Oh Lord. Help me now.  While I sloppy grinned glassy eyed and said I do to all these things at my wedding, I failed at “love is not irritable” and got mad at Josh the very next day. I didn’t stop loving him, but I was irritated. I don’t resent it, as I can’t even remember what it was about, but I remember thinking Paul was wrong about the Love not being angry bit!

Then, years later, when we had three kids within 22 months, I felt angry and irritable with them. More likely I felt alone and overwhelmed and totally not enough, but it expressed itself as anger at times. I had also never felt love so wholly that I might fly apart as I did for them. I feel  anger often. But I have never stopped loving them. Not ever. I suppose what matters is what I do with anger, how I act on it. Have I yelled? Yes. Have I regressed to feeling 2 years old and throwing a toy truck on the floor in a moment of complete overwhelm? Yes. Have I come back and said, “Forgive me if I hurt you in my anger?” Daily. Cue the newly adopted spiritual practice of pointer finger in the air, other hand on hip, eyes closed: “Hang on a sec. I’m just reminding myself how much I love you.”

If I did not love my brown skinned brothers and sisters, if I did not fiercely love my brown skinned husband and sons, I would not feel angry about systems and ignorant behaviors that continue to harm their psyches and bodies - systems kept in place by my white skinned brothers and sisters. If I did not feel angry I would not feel compelled to participate in restoring justice. As for those who commit acts of injustice, I will put them in my stack of manila folders, place my hand over their faces, and say, “I love you anyway.” Best go ahead and put my own self in that stack. To echo the wise words of Thich Nhat Hanh:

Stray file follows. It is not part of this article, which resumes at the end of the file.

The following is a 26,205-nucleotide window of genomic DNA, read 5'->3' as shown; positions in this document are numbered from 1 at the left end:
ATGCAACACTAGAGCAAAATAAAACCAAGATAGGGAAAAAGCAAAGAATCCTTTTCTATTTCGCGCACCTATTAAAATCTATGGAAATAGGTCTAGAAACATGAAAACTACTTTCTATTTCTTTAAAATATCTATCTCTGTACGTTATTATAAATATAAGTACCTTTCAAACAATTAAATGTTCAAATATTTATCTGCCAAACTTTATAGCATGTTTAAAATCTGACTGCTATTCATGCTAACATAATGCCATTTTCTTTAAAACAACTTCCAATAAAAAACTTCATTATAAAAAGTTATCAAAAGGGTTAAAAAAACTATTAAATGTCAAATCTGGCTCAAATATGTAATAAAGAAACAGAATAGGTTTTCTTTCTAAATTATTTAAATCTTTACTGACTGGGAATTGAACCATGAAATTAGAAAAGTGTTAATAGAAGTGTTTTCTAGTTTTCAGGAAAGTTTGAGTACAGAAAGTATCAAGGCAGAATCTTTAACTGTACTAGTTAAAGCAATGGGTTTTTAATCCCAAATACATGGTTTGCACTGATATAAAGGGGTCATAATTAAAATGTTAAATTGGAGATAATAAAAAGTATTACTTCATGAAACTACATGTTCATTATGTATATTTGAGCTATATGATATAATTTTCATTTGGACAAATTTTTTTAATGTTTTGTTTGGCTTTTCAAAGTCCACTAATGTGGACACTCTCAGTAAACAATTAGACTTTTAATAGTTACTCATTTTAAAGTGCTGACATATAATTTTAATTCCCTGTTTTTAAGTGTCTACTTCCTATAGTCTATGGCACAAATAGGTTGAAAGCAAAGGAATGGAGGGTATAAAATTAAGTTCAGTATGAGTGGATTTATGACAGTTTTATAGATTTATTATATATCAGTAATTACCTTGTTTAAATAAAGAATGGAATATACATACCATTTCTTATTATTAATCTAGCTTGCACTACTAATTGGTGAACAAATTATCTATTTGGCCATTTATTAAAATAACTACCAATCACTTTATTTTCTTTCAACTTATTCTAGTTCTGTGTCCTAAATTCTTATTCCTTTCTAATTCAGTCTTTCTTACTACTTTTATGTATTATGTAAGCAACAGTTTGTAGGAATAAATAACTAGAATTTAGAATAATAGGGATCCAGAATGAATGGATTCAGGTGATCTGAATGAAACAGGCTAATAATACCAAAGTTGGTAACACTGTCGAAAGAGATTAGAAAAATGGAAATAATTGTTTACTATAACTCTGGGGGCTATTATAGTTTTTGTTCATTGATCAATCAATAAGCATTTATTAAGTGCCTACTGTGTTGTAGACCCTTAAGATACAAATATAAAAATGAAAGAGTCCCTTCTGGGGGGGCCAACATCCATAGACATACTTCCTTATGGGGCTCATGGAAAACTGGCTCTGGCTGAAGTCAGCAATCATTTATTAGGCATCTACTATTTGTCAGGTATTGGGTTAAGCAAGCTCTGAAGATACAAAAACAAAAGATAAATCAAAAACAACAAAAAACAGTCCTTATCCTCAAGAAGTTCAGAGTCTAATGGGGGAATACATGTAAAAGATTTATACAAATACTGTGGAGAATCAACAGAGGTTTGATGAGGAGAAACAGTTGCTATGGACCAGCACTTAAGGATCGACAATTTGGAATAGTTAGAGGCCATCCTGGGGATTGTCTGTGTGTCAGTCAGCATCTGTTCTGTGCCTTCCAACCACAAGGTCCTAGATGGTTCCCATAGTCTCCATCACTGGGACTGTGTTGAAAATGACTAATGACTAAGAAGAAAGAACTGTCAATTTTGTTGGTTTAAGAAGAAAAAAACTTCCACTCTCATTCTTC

I am the twelve-year-old girl, refugee on a small boat, who throws herself into the ocean after being raped by a sea pirate, and I am the pirate, my heart not yet capable of seeing and loving.   ~From the poem Call Me by My True Name

1 Corinthians goes on to say “Love bears all things, believes all things, hopes all things, endures all things.” The important words to me are all things. LOVE (aka God) is big enough to hold all things, including fierceness and anger. Love will help us direct it into a fuller and truer expression of our being if we allow it. 

Last night after the Astros lost and whittled their first place lead down to one measly game, I wore down my adrenaline by reading until 2am. Jacob, a character in the book Here I Am by Jonathan Safran Foer wrestles with his Jewish identity, the particular in betweenness of his particular midlife, the dissolution of marriage, and his 3 boys who he loves so overwhelmingly “it couldn’t fit into {his} body.” In Hebrew Scriptures, Jacob, which means “heel grabber,” was renamed Israel, which in turn means “wrestles God.” Using Brooke’s logic, I could rephrase that as “wrestles Love.” Foer writes, “‘Only one thing can keep something close over time: holding it there. Grappling with it. Wrestling it to the ground, as Jacob did with the angel, and refusing to let go. What we don’t wrestle we let go of. Love isn’t the absence of struggle. Love is struggle.’”

Love is the Hardest Easiest Thing.